Yeah, of course Tell us more because I think a business coach can mean so many different things. And I really, really love how you’re approaching things and how you’re working with people.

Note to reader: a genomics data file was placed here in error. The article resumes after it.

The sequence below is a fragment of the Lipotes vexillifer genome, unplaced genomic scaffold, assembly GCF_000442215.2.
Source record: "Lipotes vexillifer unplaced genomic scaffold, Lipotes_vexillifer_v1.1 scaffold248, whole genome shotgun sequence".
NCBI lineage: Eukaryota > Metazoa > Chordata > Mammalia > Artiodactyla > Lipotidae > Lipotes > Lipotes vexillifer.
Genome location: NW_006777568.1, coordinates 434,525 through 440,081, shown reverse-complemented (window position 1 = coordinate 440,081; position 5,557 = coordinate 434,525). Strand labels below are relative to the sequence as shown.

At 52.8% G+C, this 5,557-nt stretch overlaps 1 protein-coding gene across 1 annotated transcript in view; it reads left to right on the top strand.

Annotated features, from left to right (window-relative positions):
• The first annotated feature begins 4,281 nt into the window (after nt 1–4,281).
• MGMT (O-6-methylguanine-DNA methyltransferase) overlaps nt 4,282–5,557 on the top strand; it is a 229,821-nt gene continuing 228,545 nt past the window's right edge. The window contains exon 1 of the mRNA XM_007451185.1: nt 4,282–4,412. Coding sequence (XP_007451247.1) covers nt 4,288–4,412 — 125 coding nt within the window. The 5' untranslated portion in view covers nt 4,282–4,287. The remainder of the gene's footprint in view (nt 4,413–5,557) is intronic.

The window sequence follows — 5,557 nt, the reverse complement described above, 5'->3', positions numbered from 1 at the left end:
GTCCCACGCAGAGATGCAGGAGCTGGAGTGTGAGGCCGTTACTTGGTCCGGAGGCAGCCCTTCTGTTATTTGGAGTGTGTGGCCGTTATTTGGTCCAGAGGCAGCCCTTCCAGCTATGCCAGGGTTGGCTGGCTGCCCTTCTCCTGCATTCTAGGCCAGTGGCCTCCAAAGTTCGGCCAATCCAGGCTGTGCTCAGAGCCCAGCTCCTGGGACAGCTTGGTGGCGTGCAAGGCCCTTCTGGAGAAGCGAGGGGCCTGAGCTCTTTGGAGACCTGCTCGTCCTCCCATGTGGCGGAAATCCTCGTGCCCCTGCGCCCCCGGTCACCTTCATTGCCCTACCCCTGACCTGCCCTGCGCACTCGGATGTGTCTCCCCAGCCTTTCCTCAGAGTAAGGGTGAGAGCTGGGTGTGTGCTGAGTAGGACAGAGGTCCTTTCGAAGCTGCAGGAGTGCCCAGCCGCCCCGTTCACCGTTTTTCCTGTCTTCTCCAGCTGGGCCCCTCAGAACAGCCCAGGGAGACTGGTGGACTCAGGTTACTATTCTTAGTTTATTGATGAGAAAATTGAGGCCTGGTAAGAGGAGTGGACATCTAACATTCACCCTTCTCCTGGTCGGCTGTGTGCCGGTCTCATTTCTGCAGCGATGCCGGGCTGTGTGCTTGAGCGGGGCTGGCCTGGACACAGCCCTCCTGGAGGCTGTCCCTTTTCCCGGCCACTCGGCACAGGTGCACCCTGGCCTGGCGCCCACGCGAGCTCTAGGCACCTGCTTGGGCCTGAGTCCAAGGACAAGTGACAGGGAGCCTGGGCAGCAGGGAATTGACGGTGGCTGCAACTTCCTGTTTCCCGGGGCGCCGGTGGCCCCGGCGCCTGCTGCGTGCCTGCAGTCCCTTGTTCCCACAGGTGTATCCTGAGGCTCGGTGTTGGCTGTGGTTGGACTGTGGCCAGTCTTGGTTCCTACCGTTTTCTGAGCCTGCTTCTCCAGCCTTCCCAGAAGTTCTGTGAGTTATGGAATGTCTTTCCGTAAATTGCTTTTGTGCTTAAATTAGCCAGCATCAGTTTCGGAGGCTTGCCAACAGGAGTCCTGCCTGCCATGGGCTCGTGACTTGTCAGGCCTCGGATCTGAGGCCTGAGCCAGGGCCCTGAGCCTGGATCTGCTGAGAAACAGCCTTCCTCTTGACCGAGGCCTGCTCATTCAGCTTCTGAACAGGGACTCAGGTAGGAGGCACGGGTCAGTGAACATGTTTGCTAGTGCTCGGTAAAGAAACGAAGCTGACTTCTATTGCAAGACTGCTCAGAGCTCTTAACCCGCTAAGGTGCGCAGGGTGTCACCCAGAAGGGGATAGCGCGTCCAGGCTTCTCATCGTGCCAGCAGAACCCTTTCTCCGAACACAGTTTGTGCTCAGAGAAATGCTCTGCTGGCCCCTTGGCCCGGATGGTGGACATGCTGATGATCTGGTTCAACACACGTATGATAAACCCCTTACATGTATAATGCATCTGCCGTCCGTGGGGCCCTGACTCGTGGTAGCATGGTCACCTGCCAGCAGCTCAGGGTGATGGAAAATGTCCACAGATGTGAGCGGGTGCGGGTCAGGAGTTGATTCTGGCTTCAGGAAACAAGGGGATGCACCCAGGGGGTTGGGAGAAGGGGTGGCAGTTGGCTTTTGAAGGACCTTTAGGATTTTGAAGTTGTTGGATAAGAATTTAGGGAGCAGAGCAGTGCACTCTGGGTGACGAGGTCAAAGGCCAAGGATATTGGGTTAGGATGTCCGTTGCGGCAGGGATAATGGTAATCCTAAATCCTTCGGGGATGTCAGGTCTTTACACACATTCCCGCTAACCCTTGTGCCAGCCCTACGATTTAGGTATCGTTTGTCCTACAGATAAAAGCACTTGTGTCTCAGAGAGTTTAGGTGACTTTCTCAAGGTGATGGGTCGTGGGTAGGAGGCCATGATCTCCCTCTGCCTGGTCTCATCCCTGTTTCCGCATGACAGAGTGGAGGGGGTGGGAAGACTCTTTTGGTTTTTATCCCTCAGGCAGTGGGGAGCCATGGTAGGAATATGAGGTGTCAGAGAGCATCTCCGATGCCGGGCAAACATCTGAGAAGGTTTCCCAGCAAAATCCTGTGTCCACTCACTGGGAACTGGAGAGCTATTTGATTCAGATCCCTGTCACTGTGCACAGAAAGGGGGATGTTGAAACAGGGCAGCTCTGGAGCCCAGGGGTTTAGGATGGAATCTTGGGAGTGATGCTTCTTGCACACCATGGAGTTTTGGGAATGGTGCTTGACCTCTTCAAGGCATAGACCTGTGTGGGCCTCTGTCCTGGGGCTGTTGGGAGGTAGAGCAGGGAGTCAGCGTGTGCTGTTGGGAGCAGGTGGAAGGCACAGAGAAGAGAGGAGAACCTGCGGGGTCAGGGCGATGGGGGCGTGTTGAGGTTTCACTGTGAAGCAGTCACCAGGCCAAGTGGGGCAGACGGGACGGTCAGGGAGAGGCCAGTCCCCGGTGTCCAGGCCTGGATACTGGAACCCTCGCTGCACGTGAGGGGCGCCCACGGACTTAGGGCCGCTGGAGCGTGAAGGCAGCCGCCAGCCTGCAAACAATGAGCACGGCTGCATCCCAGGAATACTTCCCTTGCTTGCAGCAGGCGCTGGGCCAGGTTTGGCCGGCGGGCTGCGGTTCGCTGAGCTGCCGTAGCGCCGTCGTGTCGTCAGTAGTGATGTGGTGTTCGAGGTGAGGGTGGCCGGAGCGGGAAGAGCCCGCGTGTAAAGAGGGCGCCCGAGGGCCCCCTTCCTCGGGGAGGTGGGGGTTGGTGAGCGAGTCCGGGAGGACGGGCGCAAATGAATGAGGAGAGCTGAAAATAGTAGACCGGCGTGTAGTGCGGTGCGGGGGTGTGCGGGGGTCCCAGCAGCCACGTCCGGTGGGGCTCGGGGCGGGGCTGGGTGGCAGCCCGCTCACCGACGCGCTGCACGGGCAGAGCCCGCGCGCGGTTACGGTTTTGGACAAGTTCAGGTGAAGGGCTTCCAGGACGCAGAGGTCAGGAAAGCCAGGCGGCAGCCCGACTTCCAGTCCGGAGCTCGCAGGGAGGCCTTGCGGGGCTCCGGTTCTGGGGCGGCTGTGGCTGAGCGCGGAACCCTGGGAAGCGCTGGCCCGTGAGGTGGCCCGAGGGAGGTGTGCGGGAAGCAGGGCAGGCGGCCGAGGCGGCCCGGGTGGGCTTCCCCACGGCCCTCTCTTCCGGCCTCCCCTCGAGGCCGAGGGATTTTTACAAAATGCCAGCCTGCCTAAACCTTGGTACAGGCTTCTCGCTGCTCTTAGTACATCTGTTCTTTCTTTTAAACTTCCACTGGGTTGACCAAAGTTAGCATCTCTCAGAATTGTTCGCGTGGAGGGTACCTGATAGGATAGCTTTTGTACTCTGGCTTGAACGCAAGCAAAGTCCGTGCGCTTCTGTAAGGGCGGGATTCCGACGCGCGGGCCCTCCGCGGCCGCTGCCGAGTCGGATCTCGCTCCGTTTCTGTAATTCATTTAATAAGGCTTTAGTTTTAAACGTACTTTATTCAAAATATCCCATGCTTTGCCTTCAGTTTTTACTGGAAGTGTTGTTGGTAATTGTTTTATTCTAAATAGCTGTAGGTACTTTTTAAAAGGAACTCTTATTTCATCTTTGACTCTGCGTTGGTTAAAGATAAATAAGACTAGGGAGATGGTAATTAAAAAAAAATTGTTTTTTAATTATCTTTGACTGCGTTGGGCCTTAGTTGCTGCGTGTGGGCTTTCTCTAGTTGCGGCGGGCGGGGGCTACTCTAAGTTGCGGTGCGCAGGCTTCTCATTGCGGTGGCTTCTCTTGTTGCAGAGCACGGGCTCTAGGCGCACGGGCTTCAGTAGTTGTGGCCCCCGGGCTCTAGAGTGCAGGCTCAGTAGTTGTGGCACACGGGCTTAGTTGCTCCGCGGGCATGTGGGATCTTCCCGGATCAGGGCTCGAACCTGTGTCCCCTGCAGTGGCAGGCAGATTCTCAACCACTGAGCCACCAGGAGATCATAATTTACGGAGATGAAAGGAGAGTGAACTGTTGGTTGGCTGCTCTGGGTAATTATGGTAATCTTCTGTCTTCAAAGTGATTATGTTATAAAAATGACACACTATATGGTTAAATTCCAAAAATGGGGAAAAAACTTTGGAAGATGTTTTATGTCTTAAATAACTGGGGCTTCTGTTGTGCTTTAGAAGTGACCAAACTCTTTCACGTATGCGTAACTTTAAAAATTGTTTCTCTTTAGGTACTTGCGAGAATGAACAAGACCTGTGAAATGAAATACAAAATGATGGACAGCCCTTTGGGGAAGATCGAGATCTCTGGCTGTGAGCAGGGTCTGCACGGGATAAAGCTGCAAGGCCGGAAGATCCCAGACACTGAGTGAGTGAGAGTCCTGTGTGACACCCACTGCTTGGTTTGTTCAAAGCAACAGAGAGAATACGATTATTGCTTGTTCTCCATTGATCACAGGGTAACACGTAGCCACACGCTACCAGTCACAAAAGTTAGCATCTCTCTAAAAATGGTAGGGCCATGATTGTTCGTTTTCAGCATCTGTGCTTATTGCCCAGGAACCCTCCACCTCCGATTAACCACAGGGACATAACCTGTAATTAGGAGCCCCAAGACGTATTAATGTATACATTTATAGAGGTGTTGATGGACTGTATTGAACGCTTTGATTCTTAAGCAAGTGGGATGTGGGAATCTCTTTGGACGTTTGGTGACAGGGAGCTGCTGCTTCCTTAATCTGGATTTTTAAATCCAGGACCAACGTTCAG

Sure, well, because my background is working and I kind of dotted around being an employee and being a freelancer but working in the arts and in publishing for a About probably about 15 years or so. So when I first set up in business, it was as a freelance arts project manager. And I also did some freelance editorial work. And then I, I guess, when I had my daughter, I realised that was going to have to work in a different way, because I had been working very much kind of on site with people and, you know, needing to be in a certain place at a certain time. And then all of a sudden, I needed a business that I could run completely from home. And it had to be something that could run in nap times, and I didn’t know when that times would be a constantly moving target. And so I changed my business quite completely at that point, and made it purely editorial and writing, mentoring, and something I could do kind of in my own time, and get back to clients, you know, I completed a piece of work or questions for them, or whatever. And I also needed that business to be quite flexible, because I had so little time. So I worked with a whole group of through my previous work, I knew lots of writers and editors and literary agents. So I brought them on, so that when I didn’t have time to take on a particular piece of work, I would pass it on to one of them. And that worked fine for a few years when my daughter was a baby and a toddler. But I kind of got frustrated with I guess it just a bit burnt out, we’re trying to help people to get published in the traditional publishing world, which was the main thing I was doing, because it’s just increasingly hard to do that. Because publishing is has changed so much. And at the same time, I had found it really, really hard to get my head around how to market yourself online, when I set up this completely online business. And all that kind of, you know, the hype and manipulative selling and all those things that I know that you also find just as frustrating. And so it took me quite a long time to find my own way. But having found my own way, I found that then people started asking me about, well, how, you know, how had I done what? And I don’t know if that’s how you got started with the kind of coaching mentoring side of your business. But for me, it kind of just came out with people asking me. And so gradually, over time, instead of being mostly an editor and writing mentor, who was occasionally answering people’s questions, I kind of morphed into being mostly a business mentor, who still I mean, I still do edit manuscripts, as in, you know, novels, and so every now and then, but it’s not the main thing that I do anymore.